courtesy Rory O'Connor
AdventureStats Polar Rules and Definitions

Posted: Oct 10, 2011 05:21 am EDT
(AdventureStats) One hundred years later we will celebrate Scott and Amundsen with the biggest Antarctica season yet.

In order to fairly compare the various challenges, here a recap of the traditional rules collected ten years ago from the world's foremost polar explorers and applied by AdventureStats.

Distance

Measuring of distance (e.g. start to Pole) is done in a straight line.

Assist

Assist refers to the outside help received by an expedition. The most common form of polar assist is air-resupply.

Labels:
Unassisted
Assisted - resupplies
Assisted - emergency (this category also applies if one or more members leave an ongoing expedition)

Support

Support refers to external power aids used for significant speed and load advantage. Typical aids are wind power (kites), animal power (dogs), or engine power (motorized vehicles).

Only human powered expeditions are considered unsupported.

Use of human powered equipment such as skis, snowshoes, and sleds are not considered support. Use of navigation aid such as compass and GPS are not considered support. Use of safety aids such as radios, satellite phones and location beacons are not considered support.

Labels:
Unsupported
Wind Support
Dog Support
Motorized Support

Style

Style refers to other characteristics of the expedition.

Labels:
Unguided
Guided
Solo
The style label solo requires that the explorer is alone and receives no outside assistance. A solo performance consequently requires the assist label unassisted.

Start/End Point

Below refer to overland or oversea North Pole or South Pole expeditions:

Travel to the South/North Pole

- The start point has to be from the boundary between land and water - the coast line. Permanent ice is considered part of the ocean, not the land.
- If the coast line is not obvious due to permanent ice, the start point should be according to mapped outline of the coast.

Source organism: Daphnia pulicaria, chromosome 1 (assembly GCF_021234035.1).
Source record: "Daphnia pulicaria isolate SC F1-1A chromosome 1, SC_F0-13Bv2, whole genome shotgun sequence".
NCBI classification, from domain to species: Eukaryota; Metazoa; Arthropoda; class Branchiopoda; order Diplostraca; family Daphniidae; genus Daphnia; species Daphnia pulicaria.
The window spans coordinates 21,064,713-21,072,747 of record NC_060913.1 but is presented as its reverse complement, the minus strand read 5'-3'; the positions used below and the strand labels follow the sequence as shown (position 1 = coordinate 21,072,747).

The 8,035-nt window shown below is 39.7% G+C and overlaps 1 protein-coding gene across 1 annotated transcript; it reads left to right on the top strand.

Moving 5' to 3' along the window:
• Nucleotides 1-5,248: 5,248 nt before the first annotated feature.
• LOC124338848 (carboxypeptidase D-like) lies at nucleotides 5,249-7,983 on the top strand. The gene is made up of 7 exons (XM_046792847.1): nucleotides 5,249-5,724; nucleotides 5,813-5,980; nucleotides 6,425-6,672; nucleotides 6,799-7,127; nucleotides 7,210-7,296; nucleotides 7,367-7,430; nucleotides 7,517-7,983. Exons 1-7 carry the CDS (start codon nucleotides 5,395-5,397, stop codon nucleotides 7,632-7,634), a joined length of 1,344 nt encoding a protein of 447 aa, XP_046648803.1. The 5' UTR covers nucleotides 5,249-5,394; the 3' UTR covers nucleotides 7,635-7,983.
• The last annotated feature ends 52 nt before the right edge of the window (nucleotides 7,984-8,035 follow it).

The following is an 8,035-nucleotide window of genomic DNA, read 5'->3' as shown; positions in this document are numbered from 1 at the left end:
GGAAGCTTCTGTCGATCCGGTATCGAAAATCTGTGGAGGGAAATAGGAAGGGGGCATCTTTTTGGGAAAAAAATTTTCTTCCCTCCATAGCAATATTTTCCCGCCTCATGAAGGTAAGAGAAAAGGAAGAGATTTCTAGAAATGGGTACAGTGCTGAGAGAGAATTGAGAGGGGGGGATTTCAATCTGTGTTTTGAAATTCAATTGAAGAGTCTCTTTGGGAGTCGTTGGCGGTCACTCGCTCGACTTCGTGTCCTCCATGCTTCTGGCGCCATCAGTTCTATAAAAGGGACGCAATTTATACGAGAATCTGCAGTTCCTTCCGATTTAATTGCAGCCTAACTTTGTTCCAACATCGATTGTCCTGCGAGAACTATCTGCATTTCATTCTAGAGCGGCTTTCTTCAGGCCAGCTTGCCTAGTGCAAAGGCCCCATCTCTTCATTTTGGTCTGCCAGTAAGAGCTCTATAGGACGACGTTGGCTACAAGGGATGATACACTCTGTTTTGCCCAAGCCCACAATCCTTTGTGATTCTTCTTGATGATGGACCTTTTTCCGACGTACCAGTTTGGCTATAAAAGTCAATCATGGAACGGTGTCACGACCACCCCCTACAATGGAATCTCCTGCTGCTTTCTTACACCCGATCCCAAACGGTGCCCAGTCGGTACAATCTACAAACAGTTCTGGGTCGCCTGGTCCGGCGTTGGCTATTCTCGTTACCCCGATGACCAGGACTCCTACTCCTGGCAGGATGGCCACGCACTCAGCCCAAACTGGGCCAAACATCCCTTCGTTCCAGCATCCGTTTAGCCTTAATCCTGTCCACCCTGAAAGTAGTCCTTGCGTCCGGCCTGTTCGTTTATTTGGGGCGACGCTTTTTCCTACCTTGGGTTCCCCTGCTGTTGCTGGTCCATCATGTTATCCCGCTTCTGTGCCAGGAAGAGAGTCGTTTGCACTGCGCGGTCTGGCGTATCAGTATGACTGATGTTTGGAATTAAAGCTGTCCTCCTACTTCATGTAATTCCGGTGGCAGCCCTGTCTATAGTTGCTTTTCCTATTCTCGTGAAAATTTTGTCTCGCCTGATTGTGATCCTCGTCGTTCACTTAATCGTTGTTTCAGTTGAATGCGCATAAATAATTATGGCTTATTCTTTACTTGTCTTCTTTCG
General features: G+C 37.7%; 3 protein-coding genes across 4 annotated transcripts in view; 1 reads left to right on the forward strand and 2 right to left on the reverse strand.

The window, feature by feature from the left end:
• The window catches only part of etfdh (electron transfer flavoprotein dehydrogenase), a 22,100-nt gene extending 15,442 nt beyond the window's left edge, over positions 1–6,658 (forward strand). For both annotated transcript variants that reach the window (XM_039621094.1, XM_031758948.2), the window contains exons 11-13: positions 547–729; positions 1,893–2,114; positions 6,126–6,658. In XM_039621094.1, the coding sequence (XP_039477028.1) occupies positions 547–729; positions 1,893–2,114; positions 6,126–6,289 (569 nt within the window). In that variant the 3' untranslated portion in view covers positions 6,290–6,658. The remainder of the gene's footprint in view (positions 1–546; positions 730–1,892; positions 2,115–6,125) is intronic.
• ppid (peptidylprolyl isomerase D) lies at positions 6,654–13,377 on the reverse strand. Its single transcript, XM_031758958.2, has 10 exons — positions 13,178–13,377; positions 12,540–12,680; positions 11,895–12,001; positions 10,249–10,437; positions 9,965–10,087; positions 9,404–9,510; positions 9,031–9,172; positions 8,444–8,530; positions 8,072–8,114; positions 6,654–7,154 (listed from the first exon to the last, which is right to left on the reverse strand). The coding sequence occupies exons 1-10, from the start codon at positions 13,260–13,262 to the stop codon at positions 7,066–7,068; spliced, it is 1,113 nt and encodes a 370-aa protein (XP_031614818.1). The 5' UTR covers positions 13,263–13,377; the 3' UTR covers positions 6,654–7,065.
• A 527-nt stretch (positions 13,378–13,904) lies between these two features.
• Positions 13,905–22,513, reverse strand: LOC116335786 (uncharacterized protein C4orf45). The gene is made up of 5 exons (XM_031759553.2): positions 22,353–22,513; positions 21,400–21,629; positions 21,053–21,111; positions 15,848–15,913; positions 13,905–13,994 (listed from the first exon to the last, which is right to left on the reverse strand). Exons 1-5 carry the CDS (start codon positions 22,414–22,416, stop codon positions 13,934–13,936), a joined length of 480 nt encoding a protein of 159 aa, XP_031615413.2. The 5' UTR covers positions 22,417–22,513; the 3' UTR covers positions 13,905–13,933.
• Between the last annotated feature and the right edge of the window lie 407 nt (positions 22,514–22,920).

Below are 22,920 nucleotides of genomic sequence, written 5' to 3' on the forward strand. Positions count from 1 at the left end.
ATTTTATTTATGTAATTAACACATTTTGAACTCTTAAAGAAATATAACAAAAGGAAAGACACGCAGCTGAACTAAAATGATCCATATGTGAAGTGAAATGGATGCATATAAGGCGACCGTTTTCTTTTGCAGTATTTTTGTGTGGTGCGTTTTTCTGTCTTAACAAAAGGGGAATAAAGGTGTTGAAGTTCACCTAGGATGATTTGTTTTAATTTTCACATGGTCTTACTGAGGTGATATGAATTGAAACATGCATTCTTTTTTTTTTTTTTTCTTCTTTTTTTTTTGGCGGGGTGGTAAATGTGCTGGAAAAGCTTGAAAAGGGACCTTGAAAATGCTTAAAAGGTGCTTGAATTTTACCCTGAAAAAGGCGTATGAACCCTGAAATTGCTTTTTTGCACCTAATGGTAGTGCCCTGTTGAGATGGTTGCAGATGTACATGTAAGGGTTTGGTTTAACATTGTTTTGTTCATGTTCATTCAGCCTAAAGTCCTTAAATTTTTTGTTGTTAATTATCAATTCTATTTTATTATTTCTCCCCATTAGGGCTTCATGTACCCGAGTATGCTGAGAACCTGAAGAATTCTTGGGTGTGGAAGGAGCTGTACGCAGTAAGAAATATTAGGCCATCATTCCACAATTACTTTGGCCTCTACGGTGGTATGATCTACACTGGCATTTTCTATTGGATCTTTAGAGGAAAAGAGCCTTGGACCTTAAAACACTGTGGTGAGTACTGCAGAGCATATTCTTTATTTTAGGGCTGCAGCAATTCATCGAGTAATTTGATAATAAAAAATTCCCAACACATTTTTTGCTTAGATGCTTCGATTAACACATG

Partial travel to the South/North Pole

Any start point that is not at the edge of the continental land mass, but at least 1 degree from the Pole itself. This covers "Last Degree" Expeditions as well as Patriot Hills / Union Glacier starting points.

Traverse

- A Polar Traverse applies to expeditions traveling across a geographical feature. Example of features is continents, oceans, glaciers and mountain ranges.
- A traverse has different start and end points.
- An Antarctic or Arctic traverse has to traverse the full continent/ocean. The start and end points have to be from the boundary between land and water - the coast line. Permanent ice is considered part of the ocean, not the land.
- If the coast line is not obvious due to permanent ice, the start point should be according to mapped outline of the coast.

Return trip

- A return trip has the same start and end point.

Proximitiy

The proximity refers to accepted margin to valid start/end point.

- If the start/end point is determined by an obvious natural feature like the sea, or by a man/made object like the South Pole marker it should be touched.
- If the start/end point is determined by a GPS position like the North Pole, it should be verified by a GPS reading within a 30 meter margin
- If the start/end point is determined by a map like the Hercules Inlet, the point should be within the error margin of the source.

How to confirm an exploration achievement

The Explorer is believed to be telling the truth. It is considered a point of honor which most explorers hold higher than the success of the expedition.

No proof other than the explorer's word is required, one or several of the following methods of verifications are however suggested:

- Summit picture identifying the explorer, the summit features and surroundings.
- Video as above.
- Picture of GPS display showing altitude and position.
- Uploaded automatic tracking information (Argos or similar).
- Detailed log.
- Witnesses.

Responsibility of the Explorer

It is the responsibility of the explorer to properly acknowledge previous feats. False claims spread worldwide may harm the reputation of others (defamation). If the offender had knowledge that the claim was false, or if the information was reasonably available, there can be legal consequences.

It is the responsibility of the explorer to carefully research historical similar feats before claiming firsts and other records. Ignorance is no excuse.

Explorers should not separate themselves from PR companies, film crews and others associated with the explorer. It is the responsibility of the explorer to ensure that personal website, press releases, etc are fair and correct.

Links:

For more see Polar rules of Adventure
What is solo?
Hercules Inlet start point


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